Yet Israel deliberately refuses to allow enough food to enter Gaza to meet the population’s needs. Only a fraction of the amount of food entering before the war is allowed, with limitations on the types of goods, how they are brought in and how they are distributed across Gaza.
For example, almost all goods enter through the Rafah crossing, a pedestrian crossing that is not equipped for massive commercial transport, limiting the number of trucks passing through and creating a bottleneck . Although Israel recently allowed trucks to pass through the Kerem Shalom crossing, which is also designed for commercial transport, this was only a symbolic addition and did little to alleviate the difficulties. Additionally, Israel requires humanitarian organizations to purchase food in Egypt and prevents them from purchasing it in Israel, which would allow for a more efficient and faster transfer of goods. Israel also prohibits Gaza’s private sector from purchasing food, which would significantly increase supply.
Humanitarian organizations are struggling to operate under current conditions, and most of the limited aid allowed in remains in Rafah instead of reaching residents across the Strip. Martin Griffiths, UN under-secretary-general for humanitarian affairs and emergency relief coordinator, listed several reasons why aid cannot be distributed effectively. He noted in particular that trucks are inspected several times before Israel allows them to enter the Gaza Strip and that, even then, long queues form due to the conditions at the point of departure. Rafah crossing. What little food does get in is very difficult to distribute due to constant bombing, destroyed roads, frequent communications outages and shelters overflowing with hundreds of thousands of displaced people cramming into ever-increasing spaces. restricted.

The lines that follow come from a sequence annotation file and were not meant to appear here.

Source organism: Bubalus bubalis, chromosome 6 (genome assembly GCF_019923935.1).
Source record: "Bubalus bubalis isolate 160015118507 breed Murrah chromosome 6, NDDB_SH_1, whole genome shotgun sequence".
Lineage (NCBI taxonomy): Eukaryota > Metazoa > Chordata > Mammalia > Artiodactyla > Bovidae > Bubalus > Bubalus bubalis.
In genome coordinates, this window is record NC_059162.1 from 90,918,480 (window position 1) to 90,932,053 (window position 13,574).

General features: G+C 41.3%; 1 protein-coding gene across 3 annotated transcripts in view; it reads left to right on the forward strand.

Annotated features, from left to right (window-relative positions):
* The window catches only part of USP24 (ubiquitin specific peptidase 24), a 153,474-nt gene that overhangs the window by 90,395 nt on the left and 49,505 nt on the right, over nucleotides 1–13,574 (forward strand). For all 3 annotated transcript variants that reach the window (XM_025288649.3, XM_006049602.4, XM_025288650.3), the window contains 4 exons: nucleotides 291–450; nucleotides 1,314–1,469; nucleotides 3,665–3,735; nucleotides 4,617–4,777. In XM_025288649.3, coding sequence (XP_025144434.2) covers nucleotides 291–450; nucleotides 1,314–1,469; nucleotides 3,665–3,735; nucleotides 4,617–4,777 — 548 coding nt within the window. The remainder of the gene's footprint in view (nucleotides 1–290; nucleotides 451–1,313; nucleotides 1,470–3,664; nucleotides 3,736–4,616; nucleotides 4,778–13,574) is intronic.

Israel can, if it wishes, change this reality. The images of children begging for food, people waiting in long lines for paltry aid and hungry residents loading aid trucks are already inconceivable. The horror grows by the minute and the danger of famine is real. Yet Israel persists in its policy.
Changing this policy is not just a moral obligation. Allowing food into the Gaza Strip is not an act of kindness, but a positive obligation under international humanitarian law: starvation as a method of warfare is prohibited, and when a civilian population lack of what it needs to survive, parties to the conflict have a positive obligation to allow the rapid and unhindered passage of humanitarian aid, including food. These two rules are considered customary law and their violation constitutes a war crime under the Rome Statute of the International Criminal Court.
B’Tselem – Israeli Information Center for Human Rights in the Occupied Territories